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I live in France. Babies are supposed to be given 3 droplets of a vitamin D supplement that amounts to 3x330 IU = 1000IU. The baby formula amounts (hopefully I did not mix up units) to roughly 400IU, so in total 1400IU. I've read on US websites that the daily needs for a baby of this age are 400IU of Vitamin D.

Giving that much Vitamin D supplements to any baby seems to be the standard guideline in France (independently on bottle or breastfeeding).

Am I overlooking something (different units in US than in France, different type of measurement... don't know) or is the French guideline really by a factor > 3 higher than the US one? Is it harmful to give such a high dose? Where does this large difference in the guidelines stem from?

Thank you in advance.

Reference: The supplement leaflet makes reference to this governmental text from 1971: Prévention du rachitisme. Circulaires de la Direction générale de la Santé du 21 février 1963 et du 6 janvier1971(extraits)

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    Have a look at the paragraph following Table 2. ods.od.nih.gov/factsheets/VitaminD-HealthProfessional
    – Carey Gregory
    Commented Dec 13, 2020 at 17:33
  • Thanks for your edits; it would help to make your question more self-contained if you would accompany statements like "Babies are supposed to be given" with the specific source and a brief quote that goes along with it. I'm assuming you're not using guidelines from 1971 so it doesn't seem that reference is very relevant or useful.
    – Bryan Krause
    Commented Dec 5, 2023 at 16:08
  • We also can't really help you figure out whether you've screwed up units or are misinterpreting guidance for care of your own child: those are questions for their pediatrician, not for us, so we'll want to focus on the guidelines specifically (hence the focus on the specific references and the specific guidelines, rather than your impressions/interpretations of them).
    – Bryan Krause
    Commented Dec 5, 2023 at 16:09
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    @Bryan Krause: I feel myself confirmed that France could have updated the 1971 guidelines much earlier, like most Western countries did. I honestly don't understand why you are so aggressive. Commented Dec 5, 2023 at 21:08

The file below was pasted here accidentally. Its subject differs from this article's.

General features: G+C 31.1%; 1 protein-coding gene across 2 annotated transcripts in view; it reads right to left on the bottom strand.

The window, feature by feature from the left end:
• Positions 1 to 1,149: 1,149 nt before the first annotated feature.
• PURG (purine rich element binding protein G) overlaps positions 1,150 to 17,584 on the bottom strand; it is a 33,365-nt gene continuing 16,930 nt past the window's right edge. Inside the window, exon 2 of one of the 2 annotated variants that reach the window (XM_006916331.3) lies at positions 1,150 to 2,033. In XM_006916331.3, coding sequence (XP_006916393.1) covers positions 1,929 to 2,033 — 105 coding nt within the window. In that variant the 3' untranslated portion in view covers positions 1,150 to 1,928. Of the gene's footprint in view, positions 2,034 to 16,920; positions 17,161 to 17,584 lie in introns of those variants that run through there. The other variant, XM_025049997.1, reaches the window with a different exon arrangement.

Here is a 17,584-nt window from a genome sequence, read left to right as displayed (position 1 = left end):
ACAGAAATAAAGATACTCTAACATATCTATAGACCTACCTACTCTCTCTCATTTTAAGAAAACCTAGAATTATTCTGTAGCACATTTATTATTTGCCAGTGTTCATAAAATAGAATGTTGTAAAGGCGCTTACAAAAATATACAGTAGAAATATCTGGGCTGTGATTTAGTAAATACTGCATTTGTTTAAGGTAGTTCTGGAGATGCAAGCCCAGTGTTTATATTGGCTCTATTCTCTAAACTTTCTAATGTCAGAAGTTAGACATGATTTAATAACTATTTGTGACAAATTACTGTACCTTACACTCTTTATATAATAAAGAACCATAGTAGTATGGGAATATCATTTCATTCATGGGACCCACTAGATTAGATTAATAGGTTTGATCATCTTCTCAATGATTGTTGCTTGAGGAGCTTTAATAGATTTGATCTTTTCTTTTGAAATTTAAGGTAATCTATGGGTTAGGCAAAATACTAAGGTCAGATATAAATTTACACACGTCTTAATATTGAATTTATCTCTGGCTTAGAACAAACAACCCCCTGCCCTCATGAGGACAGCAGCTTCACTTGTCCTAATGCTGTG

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    This paper might help provide some context/history, too: sciencedirect.com/science/article/abs/pii/S0929693X1100577X it's older than any 2022 changes you're referring to but it discusses the 1971 recommendations, changes since then including adding vitamin D directly to formula, additional research and outcomes both with the 400 IU guideline as well as in France, and an updated guideline as of 2011.
    – Bryan Krause
    Commented Dec 5, 2023 at 22:08

1 Answer 1

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The official guidelines in France have recently been updated (my question dates back to December 2020).

The report "Les références nutritionnelles en vitamines et minéraux", Avis de l’Anses, Rapport d’expertise collective by the "Agence nationale de sécurité sanitaire de l’alimentation, de l’environnement et du travail" (ANSES) from March 2021 states in the conclusions on vitamin D on page 96 that for babies 0-12 months a supplemental dose of 10 µg/day is advised which corresponds in Internation Units to 400 IU, briging it inline with recommendations in other countries.

Table 68 in the same report states that the "Limite supérieure de sécurité" (Upper safety limit) is 25 µg/day (which corresponds to 1000 IU, the previous recommendation given in France until at least 2020, but which unfortunately would be often exceeded by the sum of the prescribed supplement in addition to the supplements in baby milk formula).

Regarding side-effects of an overdose, the report cited above says: "Pour les nourrissons, l’Efsa s’est fondée sur des données relatives à une perturbation de la croissance et à l’hypercalcémie pour définir une LSS de 25 μg/j.", that is, "For infants, Efsa [European Food Safety Agency] relied on data relating to growth disturbance and hypercalcemia and hypercalcemia to define a USL of 25 μg/d."

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